Think of perennial flowers as a long-term investment in your garden. They return every year, for 20 years or more, and look lovely in a mixed bed or flower garden.
Unfortunately, most perennials grow slowly, making them impractical to grow from seed. One perennial plant from a nursery can cost between $10 and $30, so filling an entire bed is a costly venture.
So what’s a budget-minded gardener to do? Select perennials with cost-saving features in mind. Perennials usually cost about the same price initially, regardless of the variety, but some require little maintenance in terms of fertilizer and water, making them an economical choice over the long haul. Others spread quickly, filling in spaces on their own or through division.
The motivated gardener can quickly increase a perennial bed by propagating new plants through cuttings or by layering plants. If you’re interested in propagation, choose plants that root easily. Trade plants with neighbors or buy bare root plants through a reputable online nursery. Below are just a few plants to get you started:
Inexpensive Perennials for Northern Gardens
Bleeding Heart: The lovely arching stems and dangling pink, red or white heart-shaped flowers of this plant look delicate and dainty in a shade garden. This plant lives for many years and spreads to at least 3 feet wide and 3 feet high. Plant it in moist, slightly acidic soil in partial shade.
Catmint: Sometimes considered an herb, this plant spreads quickly to form attractive round clumps of gray-green foliage and lavender spikes of flowers. Catmint tolerates infertile soils and drought and blooms most of the season. Hardy between zones 3 and 8.
Coneflower: This plant grows 4 feet high and spreads quickly. It tolerates dry conditions and poor soils and produces pink, white or lavender blooms from mid-summer to frost, long after most perennials have puttered out. Hardy to zone 3.
Coreopsis: Coreopsis is a common flower, available at nurseries, garden centers and even grocery stores. It’s cheap to buy, spreads quickly and tolerates dry soils and neglect. Hardy to zone 3.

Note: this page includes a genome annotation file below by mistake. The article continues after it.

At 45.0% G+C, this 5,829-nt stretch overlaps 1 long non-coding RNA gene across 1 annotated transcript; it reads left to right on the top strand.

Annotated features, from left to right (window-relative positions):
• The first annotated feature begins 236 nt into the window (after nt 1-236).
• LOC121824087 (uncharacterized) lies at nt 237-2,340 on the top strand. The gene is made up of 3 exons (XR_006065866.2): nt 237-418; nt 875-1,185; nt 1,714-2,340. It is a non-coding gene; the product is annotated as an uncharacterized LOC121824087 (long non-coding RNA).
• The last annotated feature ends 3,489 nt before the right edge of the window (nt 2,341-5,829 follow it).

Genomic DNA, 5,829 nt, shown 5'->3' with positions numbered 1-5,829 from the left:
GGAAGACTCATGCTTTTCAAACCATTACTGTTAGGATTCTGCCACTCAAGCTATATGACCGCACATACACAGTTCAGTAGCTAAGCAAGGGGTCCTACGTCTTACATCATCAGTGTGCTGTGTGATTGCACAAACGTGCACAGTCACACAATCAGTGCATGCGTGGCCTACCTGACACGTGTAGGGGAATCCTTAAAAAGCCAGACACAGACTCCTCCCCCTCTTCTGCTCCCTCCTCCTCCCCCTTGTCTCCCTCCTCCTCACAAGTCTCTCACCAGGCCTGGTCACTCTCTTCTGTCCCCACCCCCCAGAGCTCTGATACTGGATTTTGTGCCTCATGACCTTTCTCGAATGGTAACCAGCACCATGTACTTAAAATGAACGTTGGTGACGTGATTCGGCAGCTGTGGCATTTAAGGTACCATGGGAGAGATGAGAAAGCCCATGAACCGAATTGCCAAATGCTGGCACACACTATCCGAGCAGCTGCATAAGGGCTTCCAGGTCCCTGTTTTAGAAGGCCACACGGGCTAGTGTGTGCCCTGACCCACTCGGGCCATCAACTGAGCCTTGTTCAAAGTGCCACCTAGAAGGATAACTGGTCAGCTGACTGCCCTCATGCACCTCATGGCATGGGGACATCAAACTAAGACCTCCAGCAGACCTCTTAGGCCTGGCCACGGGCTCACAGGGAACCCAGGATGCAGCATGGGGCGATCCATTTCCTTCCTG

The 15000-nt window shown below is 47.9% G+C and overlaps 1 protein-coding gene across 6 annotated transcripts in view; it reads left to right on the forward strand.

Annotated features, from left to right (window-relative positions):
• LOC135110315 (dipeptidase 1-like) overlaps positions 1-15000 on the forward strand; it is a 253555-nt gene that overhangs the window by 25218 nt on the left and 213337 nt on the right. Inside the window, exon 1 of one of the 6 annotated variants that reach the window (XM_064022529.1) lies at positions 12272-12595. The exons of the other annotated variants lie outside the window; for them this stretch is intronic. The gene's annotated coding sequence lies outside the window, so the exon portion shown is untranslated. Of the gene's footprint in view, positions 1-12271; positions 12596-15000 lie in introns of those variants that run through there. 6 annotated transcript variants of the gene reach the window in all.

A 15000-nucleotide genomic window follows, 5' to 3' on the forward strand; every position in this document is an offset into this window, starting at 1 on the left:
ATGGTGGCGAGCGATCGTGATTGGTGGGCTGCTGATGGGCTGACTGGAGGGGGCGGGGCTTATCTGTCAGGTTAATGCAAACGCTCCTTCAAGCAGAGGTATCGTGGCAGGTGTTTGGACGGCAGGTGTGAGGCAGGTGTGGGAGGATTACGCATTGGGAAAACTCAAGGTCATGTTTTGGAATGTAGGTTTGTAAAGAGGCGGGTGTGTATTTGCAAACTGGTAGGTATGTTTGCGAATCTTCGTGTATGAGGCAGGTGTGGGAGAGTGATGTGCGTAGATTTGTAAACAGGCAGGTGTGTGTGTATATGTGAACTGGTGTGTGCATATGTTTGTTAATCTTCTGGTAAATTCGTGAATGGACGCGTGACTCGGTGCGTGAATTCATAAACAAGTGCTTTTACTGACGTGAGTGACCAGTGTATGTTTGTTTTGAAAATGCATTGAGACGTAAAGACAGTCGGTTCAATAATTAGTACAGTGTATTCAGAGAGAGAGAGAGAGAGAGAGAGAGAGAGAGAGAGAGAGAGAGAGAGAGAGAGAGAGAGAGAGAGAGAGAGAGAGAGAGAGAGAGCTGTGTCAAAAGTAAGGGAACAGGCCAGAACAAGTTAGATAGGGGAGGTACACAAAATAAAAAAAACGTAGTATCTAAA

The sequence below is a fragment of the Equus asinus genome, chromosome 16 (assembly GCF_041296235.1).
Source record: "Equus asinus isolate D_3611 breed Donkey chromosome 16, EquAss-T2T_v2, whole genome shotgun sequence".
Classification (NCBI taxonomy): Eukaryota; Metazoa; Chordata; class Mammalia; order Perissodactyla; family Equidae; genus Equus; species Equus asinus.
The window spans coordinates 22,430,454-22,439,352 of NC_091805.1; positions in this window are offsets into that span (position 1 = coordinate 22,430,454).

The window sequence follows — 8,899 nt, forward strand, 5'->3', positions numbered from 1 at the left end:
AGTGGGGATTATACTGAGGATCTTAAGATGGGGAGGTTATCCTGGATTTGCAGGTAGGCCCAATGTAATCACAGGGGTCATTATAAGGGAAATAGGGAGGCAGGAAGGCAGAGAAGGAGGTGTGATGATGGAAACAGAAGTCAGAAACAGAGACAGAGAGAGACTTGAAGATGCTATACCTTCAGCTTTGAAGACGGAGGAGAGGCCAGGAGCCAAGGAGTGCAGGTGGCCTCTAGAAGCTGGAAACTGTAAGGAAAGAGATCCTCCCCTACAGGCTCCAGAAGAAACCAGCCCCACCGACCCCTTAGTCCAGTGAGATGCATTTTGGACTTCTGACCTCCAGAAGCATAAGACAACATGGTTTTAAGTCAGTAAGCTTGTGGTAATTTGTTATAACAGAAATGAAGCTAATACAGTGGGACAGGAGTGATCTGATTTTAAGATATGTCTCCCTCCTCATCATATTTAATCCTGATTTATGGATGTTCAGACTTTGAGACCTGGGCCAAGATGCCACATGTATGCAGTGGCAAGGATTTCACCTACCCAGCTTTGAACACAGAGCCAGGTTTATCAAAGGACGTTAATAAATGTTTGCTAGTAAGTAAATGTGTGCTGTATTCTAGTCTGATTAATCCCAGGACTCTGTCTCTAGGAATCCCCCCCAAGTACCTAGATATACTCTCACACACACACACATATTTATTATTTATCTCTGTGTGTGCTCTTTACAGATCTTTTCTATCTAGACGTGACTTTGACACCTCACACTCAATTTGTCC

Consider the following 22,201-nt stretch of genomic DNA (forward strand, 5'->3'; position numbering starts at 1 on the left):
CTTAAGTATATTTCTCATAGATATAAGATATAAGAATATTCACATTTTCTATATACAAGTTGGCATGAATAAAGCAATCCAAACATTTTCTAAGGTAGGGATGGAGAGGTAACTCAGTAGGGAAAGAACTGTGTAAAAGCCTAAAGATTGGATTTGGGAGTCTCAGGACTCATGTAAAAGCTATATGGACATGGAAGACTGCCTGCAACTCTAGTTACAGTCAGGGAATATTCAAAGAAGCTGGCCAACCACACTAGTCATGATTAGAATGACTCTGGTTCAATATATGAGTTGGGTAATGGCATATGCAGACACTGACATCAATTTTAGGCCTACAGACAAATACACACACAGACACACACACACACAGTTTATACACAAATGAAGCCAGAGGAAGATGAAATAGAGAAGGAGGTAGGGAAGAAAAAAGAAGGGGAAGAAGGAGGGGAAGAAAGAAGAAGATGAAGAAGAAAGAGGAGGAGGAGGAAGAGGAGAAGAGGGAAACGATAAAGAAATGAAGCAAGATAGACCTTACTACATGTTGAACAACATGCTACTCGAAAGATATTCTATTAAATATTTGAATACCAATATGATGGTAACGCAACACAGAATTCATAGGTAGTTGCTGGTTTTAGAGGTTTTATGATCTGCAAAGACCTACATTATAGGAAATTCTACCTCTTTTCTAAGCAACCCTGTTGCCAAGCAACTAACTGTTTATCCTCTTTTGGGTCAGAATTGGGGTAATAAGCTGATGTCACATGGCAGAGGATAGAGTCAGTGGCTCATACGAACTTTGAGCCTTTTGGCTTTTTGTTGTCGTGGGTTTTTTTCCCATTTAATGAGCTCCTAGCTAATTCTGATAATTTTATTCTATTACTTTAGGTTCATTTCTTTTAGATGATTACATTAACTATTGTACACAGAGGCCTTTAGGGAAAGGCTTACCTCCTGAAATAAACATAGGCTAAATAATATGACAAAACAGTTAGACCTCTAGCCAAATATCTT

Day lily: Day lilies are so easy to grow that they often grow wild along ditch banks. These plants also spread quickly and benefit from division every two to three years. They tolerate dry, infertile soils. Hardy to zone 3.
Hosta: It’s hard to beat hostas for the shade garden. The dark blue, light green or variegated leaves of hosta look striking mixed with other shade-loving plants. Hostas spread quickly, require little maintenance and are easy to divide. Hardy to zone 4.
Inexpensive Perennials for Southern Gardens
Blanket Flower: The daisy-like flowers of this plant bloom most of the season and may be yellow, orange or variegated. This plant thrives in hot, dry locations and is hardy between zones 3 and 11.
Butterfly bush: This plant is hardy to zone 4, so Northern gardeners can enjoy it as well, but it really takes off in moist, warm climates. Butterfly bush quickly spreads to 12 feet high and 5 feet wide, or more, and benefits from a severe spring pruning. True to name, the colorful flower spikes attract butterflies.
Hellebore: Try hellebore in a shady, moist location. This plant grows 4 feet high and 3 feet wide, depending on the variety. The long-lived flowers and evergreen leaves of hellebore provide impact when other plants have faded. Hardy to zone 9.
Joe Pye Weed: This plant grows 4 to 6 feet high and 2 to 4 feet wide, spreads quickly, resists deer and tolerates drought. This native prairie flower produces large, airy clusters of pink or red blooms in late summer. Hardy between zones 3 and 10.
Jupiter’s Beard: Also known as red valerian, Jupiter’s beard spreads quickly to 3 feet wide and 3 feet high. It tolerates dry conditions, heat and full sun and blooms almost all summer, making it a good value indeed. Hardy between zones 5 and 11.
To get the most value from your perennial garden, buy healthy plants adapted to your climate. Prepare the soil well before planting by mixing in manure, compost or peat moss. Since perennial beds are long-lived, you’ll only get one chance to improve the soil. Spend extra time removing rocks and enriching the soil for healthy, fast-growing plants.